Collateral Beauty

In theaters Friday, Dec. 16

Markette Sheppard, WUSA9 --- Collateral Beauty stars Will Smith (and is co-produced by his production company Overbrook Entertainment). Smith’s co-stars include an A-list line up of talent with Ed Norton, Kate Winslet, Michael Peña, Naomie Harris, Helen Mirren, Natalie Portman and Keira Knightly, along with rising star Jacob Latimore (a fresh-faced thespian who holds his own among the top-billed Hollywood heavyweights).

The film chronicles the emotional journey of a successful New York City advertising executive (Smith) who suffers a deep personal tragedy involving his kindergarten-age daughter. In the film, he goes from being portrayed as the Steve Jobs of Manhattan marketing to a despondent shell of a man who can barely function at a company that he helped to build. His friends and business partners (Norton, Winslet and Peña) go to desperate, unconventional measures in order to save him and their business out of a fear that they’ll all lose their jobs, income and everything they worked so hard to create.

After the main characters and foundation of the story are introduced, the film takes off on a somewhat metaphysical tangent with concept of Love (Knightley), Time (Mirren) and Death (Latimore) personified. The actors and the universal themes blend nicely on a surface level, but viewers never really get a chance to connect with any of the characters on a deep enough level to care about them to the extent that we cared about Smith’s Dr. Bennet Omalu in Concussion—also a film that dealt with tragedy. Playing backdrop to the existential main “characters” is the personal tragedy that led Smith’s character on a downward spiral turn in the first place. Much in the way that Smith’s 2008 action-crime drama Hancock had twists and turns, so does Collateral Beauty, but in a more subtle manner.

It's hard to describe the feeling you get when a film pulls you in, captures your attention and, yet, still manages to disappoint—not a lot—but just enough to make you wish and want for more.

With an all-star cast made up of two Academy-Award winners (Mirren and Winslet) and three rock-solid Oscar nominees (Smith, Norton and Knightly), it is clear the reason why Collateral Beauty slightly disappoints is not the acting.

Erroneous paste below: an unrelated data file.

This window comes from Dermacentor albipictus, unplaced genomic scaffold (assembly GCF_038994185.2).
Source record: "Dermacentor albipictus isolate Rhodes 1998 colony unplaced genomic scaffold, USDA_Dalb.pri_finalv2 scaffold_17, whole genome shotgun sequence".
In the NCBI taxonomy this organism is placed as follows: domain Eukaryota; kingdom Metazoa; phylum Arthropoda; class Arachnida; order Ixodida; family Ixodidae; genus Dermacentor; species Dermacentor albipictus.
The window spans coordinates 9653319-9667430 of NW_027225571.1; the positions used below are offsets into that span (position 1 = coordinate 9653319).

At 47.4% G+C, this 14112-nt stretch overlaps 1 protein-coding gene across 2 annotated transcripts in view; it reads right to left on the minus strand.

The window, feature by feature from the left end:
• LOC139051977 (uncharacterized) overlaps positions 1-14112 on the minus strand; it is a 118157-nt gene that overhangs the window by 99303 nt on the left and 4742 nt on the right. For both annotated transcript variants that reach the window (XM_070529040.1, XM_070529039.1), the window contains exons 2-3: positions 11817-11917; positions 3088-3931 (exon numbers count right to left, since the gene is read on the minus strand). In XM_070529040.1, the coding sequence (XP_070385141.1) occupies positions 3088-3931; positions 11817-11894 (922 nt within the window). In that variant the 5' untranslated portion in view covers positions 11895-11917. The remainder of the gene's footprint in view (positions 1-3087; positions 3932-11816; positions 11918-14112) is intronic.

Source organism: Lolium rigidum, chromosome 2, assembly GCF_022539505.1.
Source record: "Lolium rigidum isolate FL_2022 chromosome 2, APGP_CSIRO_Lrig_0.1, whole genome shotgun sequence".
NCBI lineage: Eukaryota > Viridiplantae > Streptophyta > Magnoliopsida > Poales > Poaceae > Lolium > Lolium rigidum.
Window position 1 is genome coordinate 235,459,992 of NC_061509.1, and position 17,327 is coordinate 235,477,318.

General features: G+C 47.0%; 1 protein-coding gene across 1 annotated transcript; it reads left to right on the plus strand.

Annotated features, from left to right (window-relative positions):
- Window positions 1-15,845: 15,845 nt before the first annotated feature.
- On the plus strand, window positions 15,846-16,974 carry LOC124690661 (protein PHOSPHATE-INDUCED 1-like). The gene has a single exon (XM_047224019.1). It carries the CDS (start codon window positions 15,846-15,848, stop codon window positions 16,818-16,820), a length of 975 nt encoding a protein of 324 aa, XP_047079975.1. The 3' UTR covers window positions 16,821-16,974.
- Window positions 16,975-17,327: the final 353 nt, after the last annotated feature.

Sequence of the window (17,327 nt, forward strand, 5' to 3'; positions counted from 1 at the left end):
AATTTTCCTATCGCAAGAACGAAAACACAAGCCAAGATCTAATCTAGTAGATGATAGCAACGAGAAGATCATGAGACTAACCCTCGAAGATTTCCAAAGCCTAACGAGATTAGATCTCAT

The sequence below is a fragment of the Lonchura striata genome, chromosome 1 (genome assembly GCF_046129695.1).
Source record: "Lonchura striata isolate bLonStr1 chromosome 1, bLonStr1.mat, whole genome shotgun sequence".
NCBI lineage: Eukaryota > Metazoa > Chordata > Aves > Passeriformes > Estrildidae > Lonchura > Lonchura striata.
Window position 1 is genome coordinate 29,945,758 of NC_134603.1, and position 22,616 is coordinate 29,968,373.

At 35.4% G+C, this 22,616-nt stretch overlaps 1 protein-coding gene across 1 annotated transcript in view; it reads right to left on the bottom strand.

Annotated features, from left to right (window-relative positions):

It could be due to the fact that the production was plagued with major casting and creative changes in the weeks leading up to the first “action” ever being called on set. Out was the film’s original director, Alfonso Gomez-Rejon (Me, Earl & the Dying Girl) by midsummer because of “creative differences,” according to The Hollywood Reporter. A catalyst to Gomez-Rejon’s exit could have been the film’s original leads, Hugh Jackman and Rooney Mara, also stepping away from the project. Jackman reportedly left to concentrate on his commitments to shooting Wolverine 3. Rooney Mara left for less widely-known reasons.

With filmmaker David Frankel (The Devil Wears Prada, Marley & Me) stepping into the director’s seat, Collateral Beauty had all of the elements that call for movie magic—with an expert in the director’s seat, with majestic views of Manhattan and with the aforementioned star power—yet the film doesn't leave you wanting more.

It's good, but not great.

For movie-going new moms and dads: It's pretty heavy material if you are full of all the joys that come with welcoming a brand new infant into the world. The last thing you’d probably want to watch is a film about early childhood tragedy. Save yourself the drama and pick a comedy or rom-com instead this holiday season.

I can, however, see this being a comforting film for parents who have suffered a tragedy of any sort involving an offspring. Sometimes it’s comforting to know that when you are going through a rough time, there are others who can relate to your pain. This film has the potential to do that for grieving movie goers in a (dare I say) entertaining way.

If you do choose to go see it, be prepared to put on your emotional protection of armor if you are sensitive and be open-minded if you are a cynic.

Also important to note: this may not be the best film to bring young children or pre-teens to view. Leave the kids at home and make it a date night or girlfriends outing.

All in all, I would give this film a Mom at the Movies Rating of: 3 out of 5 rattles. One rattle for acting, one rattle for a promising storyline and the last rattle for attempted creativity. It just fell short of blowing me away.

Markette Sheppard is host of Great Day Washington, the lifestyle morning show on WUSA 9. She is also a wife, mother of a rambunctious 3-year-old and avid movie lover. You can see more of her film previews and reviews weekdays at 9am on WUSA 9.